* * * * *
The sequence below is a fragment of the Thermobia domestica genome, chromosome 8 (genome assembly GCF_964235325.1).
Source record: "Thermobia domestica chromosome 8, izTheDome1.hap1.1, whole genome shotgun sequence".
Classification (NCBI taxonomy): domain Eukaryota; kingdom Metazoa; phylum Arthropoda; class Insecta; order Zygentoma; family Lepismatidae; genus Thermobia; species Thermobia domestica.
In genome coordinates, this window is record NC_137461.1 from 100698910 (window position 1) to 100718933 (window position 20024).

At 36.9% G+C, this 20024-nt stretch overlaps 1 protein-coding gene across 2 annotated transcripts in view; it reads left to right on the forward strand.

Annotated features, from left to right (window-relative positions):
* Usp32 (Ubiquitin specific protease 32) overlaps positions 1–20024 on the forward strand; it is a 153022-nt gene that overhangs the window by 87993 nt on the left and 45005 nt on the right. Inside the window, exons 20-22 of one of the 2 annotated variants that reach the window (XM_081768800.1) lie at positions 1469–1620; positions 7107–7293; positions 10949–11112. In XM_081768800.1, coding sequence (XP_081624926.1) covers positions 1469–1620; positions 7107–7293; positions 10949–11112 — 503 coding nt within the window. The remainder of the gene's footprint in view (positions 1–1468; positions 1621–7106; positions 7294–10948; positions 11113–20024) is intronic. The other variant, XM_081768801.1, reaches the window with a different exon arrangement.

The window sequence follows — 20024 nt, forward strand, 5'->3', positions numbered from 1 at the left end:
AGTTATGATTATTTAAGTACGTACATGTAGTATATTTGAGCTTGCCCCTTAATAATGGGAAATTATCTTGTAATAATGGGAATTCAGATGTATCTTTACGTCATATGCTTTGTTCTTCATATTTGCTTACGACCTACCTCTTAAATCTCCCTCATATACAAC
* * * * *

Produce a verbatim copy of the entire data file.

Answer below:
The sequence below is a fragment of the Thermobia domestica genome, chromosome 8 (genome assembly GCF_964235325.1).
Source record: "Thermobia domestica chromosome 8, izTheDome1.hap1.1, whole genome shotgun sequence".
Classification (NCBI taxonomy): domain Eukaryota; kingdom Metazoa; phylum Arthropoda; class Insecta; order Zygentoma; family Lepismatidae; genus Thermobia; species Thermobia domestica.
In genome coordinates, this window is record NC_137461.1 from 100698910 (window position 1) to 100718933 (window position 20024).

At 36.9% G+C, this 20024-nt stretch overlaps 1 protein-coding gene across 2 annotated transcripts in view; it reads left to right on the forward strand.

Annotated features, from left to right (window-relative positions):
* Usp32 (Ubiquitin specific protease 32) overlaps positions 1–20024 on the forward strand; it is a 153022-nt gene that overhangs the window by 87993 nt on the left and 45005 nt on the right. Inside the window, exons 20-22 of one of the 2 annotated variants that reach the window (XM_081768800.1) lie at positions 1469–1620; positions 7107–7293; positions 10949–11112. In XM_081768800.1, coding sequence (XP_081624926.1) covers positions 1469–1620; positions 7107–7293; positions 10949–11112 — 503 coding nt within the window. The remainder of the gene's footprint in view (positions 1–1468; positions 1621–7106; positions 7294–10948; positions 11113–20024) is intronic. The other variant, XM_081768801.1, reaches the window with a different exon arrangement.

The window sequence follows — 20024 nt, forward strand, 5'->3', positions numbered from 1 at the left end:
AGTTATGATTATTTAAGTACGTACATGTAGTATATTTGAGCTTGCCCCTTAATAATGGGAAATTATCTTGTAATAATGGGAATTCAGATGTATCTTTACGTCATATGCTTTGTTCTTCATATTTGCTTACGACCTACCTCTTAAATCTCCCTCATATACAAC